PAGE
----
NVFC needed to develop a comprehensive plan for the property, and so created a task force of congregation members and people from the community, hoping to develop a design for what a tiny home village might look like. Through prayer and discernment, NVFC heard the call to use the gift of their land and other resources as a way to confront Newberg’s housing crisis.

In Spring 2021, the congregation approved a concept design of nine cottages, each about 300 square feet. Each cottage will have its own toilet, shower, sink and a bed. In the center of the cottage cluster there will be a covered gathering space for community, shared meals, and connection. 

In creating this conceptual design, a congregational task force walked all over the property and discussed different areas of the property for the village. One idea was to have the village near College Street, in the vast space owned by the church. Homeless advocates pointed out that having the village nearer to the church building adds safety and security to the enterprise. 

After looking at grading and water/electrical accessibility, the church felt clear about building Peace Trail Village in the space to the north of the gym. It has a minimal grade, it’s on the water and sewer lines, and the parking lot can count as our parking spaces for the cottages. At every step, the NVFC community has felt assurance that God has shown them a way where there was no way, a continued answer to prayer for their faithfulness.


The Role of Providence

Providence has two meanings in the context of the Peace Trail Village. First, NVFC is partnering with Providence, the healthcare organization, to alleviate the suffering of people in Newberg’s community. But the church has also been astounded by God’s providence in this initiative, helping to provide funds that will take the dream of helping to alleviate Newberg’s housing crisis and make it a reality. 

In March 2022, NVFC and Providence applied for a grant through the American Rescue Plan Act (ARPA) of 2021. Pastor Murray, with the blessing of church leadership, believed applying for a grant would not likely reap the needed funds for the Peace Trail Village, and so were astounded and amazed when they received the entire requested amount: $400,000, an affirmation that the church is heading in the right direction.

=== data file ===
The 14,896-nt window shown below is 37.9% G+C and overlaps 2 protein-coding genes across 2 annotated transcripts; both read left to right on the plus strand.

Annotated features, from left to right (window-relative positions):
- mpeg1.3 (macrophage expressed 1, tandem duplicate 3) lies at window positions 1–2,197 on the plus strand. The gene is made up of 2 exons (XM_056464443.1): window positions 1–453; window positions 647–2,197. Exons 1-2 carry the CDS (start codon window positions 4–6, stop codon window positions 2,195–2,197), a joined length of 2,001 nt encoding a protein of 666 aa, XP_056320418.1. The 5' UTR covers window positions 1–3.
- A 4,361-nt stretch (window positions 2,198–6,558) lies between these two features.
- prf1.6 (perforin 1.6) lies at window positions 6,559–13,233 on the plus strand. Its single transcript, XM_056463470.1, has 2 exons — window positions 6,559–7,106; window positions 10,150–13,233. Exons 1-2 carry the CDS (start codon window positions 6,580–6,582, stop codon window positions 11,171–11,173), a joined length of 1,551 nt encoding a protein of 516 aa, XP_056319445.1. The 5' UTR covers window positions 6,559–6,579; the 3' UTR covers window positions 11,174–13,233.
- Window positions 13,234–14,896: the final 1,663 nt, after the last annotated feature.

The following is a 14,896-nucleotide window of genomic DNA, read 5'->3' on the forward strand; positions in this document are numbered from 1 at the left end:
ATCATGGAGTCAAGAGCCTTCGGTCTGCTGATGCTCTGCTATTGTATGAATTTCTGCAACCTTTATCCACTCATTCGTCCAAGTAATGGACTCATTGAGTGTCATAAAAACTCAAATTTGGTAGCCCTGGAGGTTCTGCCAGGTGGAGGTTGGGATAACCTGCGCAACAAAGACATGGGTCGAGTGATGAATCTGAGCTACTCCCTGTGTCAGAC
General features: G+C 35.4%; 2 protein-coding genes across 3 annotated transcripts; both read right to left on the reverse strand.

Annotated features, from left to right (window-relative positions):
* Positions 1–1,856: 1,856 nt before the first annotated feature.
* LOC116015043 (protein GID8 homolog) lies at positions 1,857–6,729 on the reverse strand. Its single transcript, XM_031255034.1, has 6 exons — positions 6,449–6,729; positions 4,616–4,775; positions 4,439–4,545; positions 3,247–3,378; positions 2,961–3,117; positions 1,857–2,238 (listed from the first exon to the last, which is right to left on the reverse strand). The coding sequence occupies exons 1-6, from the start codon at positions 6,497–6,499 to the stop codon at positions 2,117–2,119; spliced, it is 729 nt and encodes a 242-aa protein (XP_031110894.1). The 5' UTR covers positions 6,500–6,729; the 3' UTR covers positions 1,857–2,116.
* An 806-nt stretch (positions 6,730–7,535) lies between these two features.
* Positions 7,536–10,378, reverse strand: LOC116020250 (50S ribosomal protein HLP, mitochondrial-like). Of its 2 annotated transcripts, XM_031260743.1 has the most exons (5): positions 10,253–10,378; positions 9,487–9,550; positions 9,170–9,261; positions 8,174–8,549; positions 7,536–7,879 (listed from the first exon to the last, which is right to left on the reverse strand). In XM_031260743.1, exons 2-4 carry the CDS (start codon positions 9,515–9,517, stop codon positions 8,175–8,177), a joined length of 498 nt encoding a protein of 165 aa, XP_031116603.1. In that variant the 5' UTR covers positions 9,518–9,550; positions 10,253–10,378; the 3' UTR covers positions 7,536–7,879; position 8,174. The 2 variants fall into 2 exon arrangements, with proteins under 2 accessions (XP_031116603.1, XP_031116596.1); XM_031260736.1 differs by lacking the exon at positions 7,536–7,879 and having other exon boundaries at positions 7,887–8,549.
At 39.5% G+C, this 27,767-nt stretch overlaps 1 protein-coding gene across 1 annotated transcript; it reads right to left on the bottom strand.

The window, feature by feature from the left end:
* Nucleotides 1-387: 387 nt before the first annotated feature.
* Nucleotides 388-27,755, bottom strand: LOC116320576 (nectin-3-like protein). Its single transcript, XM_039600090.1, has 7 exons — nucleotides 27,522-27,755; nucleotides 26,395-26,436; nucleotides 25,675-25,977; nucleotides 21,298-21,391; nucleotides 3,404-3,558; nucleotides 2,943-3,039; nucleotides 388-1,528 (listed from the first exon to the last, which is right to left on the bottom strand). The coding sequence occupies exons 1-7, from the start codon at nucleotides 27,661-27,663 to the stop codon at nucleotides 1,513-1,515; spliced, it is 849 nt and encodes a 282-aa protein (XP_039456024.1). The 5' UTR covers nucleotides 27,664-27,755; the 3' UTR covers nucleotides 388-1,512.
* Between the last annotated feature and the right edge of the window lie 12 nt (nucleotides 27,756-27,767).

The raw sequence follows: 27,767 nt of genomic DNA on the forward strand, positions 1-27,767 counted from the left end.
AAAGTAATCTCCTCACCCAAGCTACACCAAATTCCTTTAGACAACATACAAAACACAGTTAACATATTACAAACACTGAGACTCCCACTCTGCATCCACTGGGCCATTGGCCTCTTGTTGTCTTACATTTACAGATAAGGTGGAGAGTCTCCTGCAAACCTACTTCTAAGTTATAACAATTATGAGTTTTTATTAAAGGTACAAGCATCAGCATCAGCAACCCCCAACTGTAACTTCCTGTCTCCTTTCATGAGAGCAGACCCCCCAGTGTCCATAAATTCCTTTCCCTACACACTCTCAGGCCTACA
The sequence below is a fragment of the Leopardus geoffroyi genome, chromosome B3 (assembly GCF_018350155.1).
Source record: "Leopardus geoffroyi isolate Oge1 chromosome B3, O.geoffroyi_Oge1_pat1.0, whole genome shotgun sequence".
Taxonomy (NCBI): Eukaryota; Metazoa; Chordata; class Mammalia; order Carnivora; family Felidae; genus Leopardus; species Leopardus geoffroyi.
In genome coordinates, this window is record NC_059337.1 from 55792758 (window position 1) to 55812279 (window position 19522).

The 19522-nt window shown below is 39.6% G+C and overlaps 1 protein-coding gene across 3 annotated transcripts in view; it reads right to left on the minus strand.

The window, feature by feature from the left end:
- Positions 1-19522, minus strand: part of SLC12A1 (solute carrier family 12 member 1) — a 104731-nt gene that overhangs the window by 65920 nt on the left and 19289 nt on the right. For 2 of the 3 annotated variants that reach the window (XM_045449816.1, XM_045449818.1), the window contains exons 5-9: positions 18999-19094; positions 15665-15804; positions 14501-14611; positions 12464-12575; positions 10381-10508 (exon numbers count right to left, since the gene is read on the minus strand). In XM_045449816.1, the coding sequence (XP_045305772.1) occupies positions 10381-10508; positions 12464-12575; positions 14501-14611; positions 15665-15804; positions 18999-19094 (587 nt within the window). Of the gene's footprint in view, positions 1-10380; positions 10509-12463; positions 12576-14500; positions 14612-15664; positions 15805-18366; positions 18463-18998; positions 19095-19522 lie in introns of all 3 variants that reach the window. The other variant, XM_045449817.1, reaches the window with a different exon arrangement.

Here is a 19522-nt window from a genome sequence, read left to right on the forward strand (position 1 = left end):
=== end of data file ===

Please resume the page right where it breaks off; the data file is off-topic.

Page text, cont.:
Out of these funds, NVFC hired Michael Pender as a project manager. Pender will apply for permits, serve as architect, and contract for electrical, sewer and water civil engineering. Pender has deep roots in Newberg, and is a faithful Christian committed to the vision of a tiny home village.

The church has also been working with Providence for over a year. Their extensive community work and experience will help NVFC create policies ensuring that the Peace Trail Village will be a safe and secure place for its inhabitants as transitional housing, welcoming guests to stay for six to twelve months as a bridge to more housing stability. 

Already, NVFC has had several short-term visitors in its extant tiny homes, each channeled through Providence hospital. This includes a woman who needed a double hip replacement and who had been living in her car, an impossible situation for someone who needs extensive rehabilitation. By living in a NVFC tiny home for eight weeks, she was given space to heal. Another woman lived in a NVFC tiny home for several months while receiving dialysis three times a week. Having a stable living situation helped improve her kidney function and made it possible for her to move into a more permanent space with family. 

This is the primary goal of the Peace Trail Village: that the cottage cluster will be transitional housing for people identified by Providence. They will move from insecure to secure housing, using the Peace Trail Village as one step in that process. A Providence case manager will work with each guest, helping them apply for housing or other services they might need. 


A Step Forward In The Way of Faithfulness

At every stage of this process, NVFC has faithfully and intentionally considered the challenges of completing a tiny homes village. The congregation has met for discernment, and has grappled with whether this meets their stated mission. Because they have seen every door open and every need met, they are compelled to take another step forward in the way of faithfulness, continuing the partnership with Providence to meet a significant need in Newberg. NVFC looks forward to working with friends and neighbors to give those experiencing homelessness the safe, secure housing that everyone deserves, based on their inherent worth as images of our Creator. 


  • by Leslie Murray and Melanie Mock, spring 2022